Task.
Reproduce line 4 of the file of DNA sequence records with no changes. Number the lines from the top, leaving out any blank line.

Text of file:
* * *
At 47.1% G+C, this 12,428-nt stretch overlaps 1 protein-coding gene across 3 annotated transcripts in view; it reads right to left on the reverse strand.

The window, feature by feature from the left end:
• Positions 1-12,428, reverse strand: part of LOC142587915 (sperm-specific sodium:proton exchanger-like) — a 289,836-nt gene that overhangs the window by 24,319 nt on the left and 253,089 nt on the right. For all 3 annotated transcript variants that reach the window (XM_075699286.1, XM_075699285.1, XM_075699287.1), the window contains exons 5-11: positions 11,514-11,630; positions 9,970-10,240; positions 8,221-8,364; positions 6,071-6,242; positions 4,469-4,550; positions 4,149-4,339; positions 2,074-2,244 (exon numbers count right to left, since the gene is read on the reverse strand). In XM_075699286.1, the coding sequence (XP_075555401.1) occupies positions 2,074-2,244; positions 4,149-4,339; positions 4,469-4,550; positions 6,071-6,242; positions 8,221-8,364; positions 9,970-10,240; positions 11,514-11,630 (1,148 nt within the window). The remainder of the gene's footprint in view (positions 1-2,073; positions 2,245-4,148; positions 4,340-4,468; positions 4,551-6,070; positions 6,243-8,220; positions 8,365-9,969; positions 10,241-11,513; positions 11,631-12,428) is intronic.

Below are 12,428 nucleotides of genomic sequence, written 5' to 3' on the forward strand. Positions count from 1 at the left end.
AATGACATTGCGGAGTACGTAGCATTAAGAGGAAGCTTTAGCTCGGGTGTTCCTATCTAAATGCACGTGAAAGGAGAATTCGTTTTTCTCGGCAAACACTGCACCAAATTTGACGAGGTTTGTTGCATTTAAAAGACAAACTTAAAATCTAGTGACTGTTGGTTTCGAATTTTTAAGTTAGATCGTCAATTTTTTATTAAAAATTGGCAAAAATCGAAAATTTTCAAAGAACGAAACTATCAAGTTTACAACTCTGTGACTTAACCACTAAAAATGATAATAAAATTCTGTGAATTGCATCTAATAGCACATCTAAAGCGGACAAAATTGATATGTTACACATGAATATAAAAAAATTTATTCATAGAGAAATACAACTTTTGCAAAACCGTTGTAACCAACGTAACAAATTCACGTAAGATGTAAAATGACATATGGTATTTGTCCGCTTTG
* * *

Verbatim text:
Below are 12,428 nucleotides of genomic sequence, written 5' to 3' on the forward strand. Positions count from 1 at the left end.